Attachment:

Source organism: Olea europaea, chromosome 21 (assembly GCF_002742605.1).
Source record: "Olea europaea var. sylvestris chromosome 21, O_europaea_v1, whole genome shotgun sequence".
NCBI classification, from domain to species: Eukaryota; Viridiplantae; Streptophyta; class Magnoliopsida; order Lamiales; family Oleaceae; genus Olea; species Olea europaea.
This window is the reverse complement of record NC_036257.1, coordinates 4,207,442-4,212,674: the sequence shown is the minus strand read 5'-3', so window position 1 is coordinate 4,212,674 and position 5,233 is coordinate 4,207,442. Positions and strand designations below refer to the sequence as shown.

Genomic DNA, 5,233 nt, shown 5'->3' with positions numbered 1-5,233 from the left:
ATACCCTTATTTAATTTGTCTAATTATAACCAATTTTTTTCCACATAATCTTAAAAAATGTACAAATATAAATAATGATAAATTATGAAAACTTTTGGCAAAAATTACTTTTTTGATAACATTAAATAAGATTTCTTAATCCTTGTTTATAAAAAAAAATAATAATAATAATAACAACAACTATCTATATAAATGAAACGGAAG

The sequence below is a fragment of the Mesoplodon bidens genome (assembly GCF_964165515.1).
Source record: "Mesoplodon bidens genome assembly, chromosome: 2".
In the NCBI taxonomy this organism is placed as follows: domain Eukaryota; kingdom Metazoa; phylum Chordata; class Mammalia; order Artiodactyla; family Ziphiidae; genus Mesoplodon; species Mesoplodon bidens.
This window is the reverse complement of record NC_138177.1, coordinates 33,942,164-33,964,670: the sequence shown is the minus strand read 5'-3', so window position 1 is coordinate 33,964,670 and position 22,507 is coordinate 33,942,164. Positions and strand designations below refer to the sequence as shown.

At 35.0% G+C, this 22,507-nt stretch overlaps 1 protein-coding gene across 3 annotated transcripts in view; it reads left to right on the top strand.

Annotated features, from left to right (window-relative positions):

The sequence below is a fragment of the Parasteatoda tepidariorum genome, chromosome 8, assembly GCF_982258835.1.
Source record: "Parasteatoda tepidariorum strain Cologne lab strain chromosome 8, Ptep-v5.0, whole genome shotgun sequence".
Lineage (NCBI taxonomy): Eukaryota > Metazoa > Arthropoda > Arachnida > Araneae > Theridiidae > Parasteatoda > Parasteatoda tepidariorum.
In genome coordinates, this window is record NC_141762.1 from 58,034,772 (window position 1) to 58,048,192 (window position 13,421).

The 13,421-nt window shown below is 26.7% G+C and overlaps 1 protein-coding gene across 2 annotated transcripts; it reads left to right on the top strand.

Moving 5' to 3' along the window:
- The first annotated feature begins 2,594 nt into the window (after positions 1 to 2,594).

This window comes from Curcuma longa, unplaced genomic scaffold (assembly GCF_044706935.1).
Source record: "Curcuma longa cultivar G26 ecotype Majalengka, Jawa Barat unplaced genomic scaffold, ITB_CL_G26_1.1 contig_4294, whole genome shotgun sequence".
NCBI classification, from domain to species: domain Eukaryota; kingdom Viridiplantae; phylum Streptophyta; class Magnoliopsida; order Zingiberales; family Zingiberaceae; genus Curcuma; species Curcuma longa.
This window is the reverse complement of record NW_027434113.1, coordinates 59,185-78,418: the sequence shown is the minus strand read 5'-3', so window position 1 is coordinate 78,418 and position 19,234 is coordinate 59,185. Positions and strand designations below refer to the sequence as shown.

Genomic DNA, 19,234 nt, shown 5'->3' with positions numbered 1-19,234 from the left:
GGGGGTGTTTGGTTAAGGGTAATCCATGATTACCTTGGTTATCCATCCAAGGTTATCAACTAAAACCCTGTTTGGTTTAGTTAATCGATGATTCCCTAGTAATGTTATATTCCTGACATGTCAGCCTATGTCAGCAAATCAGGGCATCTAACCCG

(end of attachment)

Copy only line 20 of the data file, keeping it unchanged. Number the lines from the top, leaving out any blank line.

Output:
This window comes from Curcuma longa, unplaced genomic scaffold (assembly GCF_044706935.1).